Dave Murray

A Brand is More Important than its Product!

To reiterate the title: a gutsy brand is more important than a great product!

I know, I know, “That can’t be right!” “You’re an idiot!” “I hope a pack of rabid spider monkeys attacks you while you sleep!” Okay, that last one was just mean. Read on, and hopefully we can come to an understanding. And you’ll end up preferring a pack of cuddly kittens attacks me while I sleep.

George Patton Mayniax Branding

Many businesses don’t stay open very long, though the numbers aren’t as bad as one would think. An article written by Ryan Jordan – VR Business Brokers – using data from the U.S. Bureau of Labor Statistics, shows that roughly one in two businesses survive the first five years. The top five reasons, according to Travis Thorpe – CEO of Boostability – are a failure to market online, failing to listen to their customers, failing to leverage future growth – where he talks about the importance of branding, of course – failing to adapt and grow when the market changes, and failing to track and measure your marketing efforts.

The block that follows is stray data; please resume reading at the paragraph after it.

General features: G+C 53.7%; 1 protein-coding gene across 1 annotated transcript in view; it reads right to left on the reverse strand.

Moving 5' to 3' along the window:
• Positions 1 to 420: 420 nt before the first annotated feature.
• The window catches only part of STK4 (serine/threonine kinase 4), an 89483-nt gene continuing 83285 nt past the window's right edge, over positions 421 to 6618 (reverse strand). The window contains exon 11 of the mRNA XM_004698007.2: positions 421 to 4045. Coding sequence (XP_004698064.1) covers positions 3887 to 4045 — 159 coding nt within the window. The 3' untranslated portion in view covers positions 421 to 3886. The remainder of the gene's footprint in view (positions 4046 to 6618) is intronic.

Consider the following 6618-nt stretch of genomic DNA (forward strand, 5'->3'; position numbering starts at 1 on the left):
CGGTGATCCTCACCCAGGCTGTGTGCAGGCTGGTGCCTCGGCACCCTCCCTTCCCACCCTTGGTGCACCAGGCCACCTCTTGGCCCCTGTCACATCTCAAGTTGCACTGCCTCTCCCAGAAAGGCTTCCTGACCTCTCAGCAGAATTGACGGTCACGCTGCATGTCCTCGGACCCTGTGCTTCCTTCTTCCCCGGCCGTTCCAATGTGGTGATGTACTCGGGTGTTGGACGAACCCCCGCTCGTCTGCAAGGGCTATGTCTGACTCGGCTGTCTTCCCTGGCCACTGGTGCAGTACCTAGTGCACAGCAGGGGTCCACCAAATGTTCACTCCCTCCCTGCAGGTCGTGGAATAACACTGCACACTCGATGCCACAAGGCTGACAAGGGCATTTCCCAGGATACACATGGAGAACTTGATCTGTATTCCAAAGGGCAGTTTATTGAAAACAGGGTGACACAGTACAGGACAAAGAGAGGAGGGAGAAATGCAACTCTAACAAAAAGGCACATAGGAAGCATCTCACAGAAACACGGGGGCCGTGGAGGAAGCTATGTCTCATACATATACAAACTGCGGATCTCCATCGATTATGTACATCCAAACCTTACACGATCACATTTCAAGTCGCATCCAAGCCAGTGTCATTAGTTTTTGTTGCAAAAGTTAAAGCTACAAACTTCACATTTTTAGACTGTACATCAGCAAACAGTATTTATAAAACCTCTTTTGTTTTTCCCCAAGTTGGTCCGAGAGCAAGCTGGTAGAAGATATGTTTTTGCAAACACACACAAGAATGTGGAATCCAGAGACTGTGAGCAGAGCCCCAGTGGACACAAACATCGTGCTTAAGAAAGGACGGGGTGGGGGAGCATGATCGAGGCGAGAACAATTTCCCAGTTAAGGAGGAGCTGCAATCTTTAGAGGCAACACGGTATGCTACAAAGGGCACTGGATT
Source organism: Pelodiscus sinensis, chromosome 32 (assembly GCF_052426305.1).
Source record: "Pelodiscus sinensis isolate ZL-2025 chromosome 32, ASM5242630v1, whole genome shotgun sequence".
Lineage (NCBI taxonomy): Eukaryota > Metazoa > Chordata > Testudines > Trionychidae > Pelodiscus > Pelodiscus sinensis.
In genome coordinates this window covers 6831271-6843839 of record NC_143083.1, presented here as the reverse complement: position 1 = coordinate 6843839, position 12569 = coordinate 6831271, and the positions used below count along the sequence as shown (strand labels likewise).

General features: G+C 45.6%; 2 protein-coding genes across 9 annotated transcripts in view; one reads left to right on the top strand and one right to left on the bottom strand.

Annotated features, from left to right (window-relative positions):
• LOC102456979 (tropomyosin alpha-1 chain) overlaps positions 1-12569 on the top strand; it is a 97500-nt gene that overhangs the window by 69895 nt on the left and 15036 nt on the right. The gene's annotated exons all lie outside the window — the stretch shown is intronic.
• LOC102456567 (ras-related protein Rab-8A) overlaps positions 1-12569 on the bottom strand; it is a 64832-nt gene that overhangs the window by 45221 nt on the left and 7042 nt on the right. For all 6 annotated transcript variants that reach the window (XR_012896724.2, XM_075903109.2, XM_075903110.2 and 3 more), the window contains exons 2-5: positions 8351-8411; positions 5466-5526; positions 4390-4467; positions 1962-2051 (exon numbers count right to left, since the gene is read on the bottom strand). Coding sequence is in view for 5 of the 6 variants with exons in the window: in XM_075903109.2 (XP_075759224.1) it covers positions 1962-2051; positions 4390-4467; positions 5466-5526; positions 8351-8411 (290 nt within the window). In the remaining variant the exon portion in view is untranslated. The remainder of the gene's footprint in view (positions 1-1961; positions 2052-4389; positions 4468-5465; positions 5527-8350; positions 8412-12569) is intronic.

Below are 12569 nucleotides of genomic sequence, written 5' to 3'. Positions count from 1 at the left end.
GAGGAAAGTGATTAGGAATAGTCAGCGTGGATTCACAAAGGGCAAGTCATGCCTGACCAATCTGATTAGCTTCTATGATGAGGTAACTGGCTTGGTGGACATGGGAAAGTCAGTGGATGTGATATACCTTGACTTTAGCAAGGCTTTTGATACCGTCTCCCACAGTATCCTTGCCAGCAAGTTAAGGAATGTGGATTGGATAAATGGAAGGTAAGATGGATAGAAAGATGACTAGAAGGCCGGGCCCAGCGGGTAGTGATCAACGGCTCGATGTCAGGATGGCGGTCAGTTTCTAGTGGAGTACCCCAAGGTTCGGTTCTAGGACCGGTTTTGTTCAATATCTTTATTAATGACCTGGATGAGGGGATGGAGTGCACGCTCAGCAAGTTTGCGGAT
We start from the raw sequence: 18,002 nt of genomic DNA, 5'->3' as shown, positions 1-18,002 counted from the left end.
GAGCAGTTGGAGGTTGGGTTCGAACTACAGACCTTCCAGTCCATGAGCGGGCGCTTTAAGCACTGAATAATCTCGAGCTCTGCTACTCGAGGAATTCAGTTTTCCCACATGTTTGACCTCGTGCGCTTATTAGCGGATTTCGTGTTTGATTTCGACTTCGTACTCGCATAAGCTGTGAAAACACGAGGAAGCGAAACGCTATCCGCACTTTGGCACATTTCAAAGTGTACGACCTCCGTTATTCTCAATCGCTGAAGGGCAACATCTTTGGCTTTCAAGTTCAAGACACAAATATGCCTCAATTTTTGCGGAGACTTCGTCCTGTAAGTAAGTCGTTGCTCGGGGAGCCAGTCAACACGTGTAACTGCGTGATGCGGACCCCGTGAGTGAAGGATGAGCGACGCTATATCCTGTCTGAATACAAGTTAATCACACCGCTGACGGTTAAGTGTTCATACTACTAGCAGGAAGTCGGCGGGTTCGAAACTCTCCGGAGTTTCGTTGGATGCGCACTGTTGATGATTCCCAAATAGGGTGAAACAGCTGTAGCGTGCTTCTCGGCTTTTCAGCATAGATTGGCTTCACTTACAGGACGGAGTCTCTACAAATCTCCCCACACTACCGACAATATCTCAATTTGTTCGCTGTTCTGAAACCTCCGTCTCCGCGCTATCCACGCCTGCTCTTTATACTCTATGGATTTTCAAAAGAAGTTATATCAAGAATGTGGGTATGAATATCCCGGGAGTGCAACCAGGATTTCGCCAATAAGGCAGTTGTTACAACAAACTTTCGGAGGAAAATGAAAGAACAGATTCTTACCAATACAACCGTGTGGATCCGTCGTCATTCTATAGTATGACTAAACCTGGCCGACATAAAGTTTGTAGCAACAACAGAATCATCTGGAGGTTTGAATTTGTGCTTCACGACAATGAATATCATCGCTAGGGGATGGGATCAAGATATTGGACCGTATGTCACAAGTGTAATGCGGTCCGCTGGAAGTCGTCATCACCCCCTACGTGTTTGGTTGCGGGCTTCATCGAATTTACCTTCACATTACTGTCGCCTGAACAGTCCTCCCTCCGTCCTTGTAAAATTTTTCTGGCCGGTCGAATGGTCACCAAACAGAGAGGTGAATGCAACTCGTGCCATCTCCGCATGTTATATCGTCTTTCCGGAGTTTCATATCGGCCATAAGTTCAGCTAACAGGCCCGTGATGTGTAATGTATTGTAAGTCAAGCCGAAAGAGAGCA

Notice two of those had to do with marketing. Gang, once your brand is established, you are in the marketing business! It can’t be overstated how important marketing to your brand is.

I’d like to add to Mr. Thorpe’s list: thinking differently. Look back at General Patton’s quote, then realize if you think your product is more important than your brand, you’re thinking just like everyone else. And everyone else isn’t cracking the Fortune 100. Or even the Fortune 5000.

Nowhere in that list, or in my quick little addition, is product ever mentioned.

Now, let’s take a look at some brands that are WAY better than their products!

Budweiser – A couple months ago, I spoke to a group of 150 people. To conclude my presentation, I had them raise their hands if they enjoy a nice, refreshing beer from time to time. As you can imagine, nearly everyone’s hands went up. Then I had them keep their hands up if they had a favorite beer. Everyone’s hands stayed up. And lastly, I had them keep their hands up if their favorite beer was Budweiser. Out of 150 people, one person kept his hands up. And I feel so sorry for that poor bastard.

But see, Budweiser is so ingrained into our minds – as any good brand should be – that even though it’s nowhere near most people’s favorite beer, they still dig it enough to keep it at number one in the U.S. Which really does make it the “King of Beers.”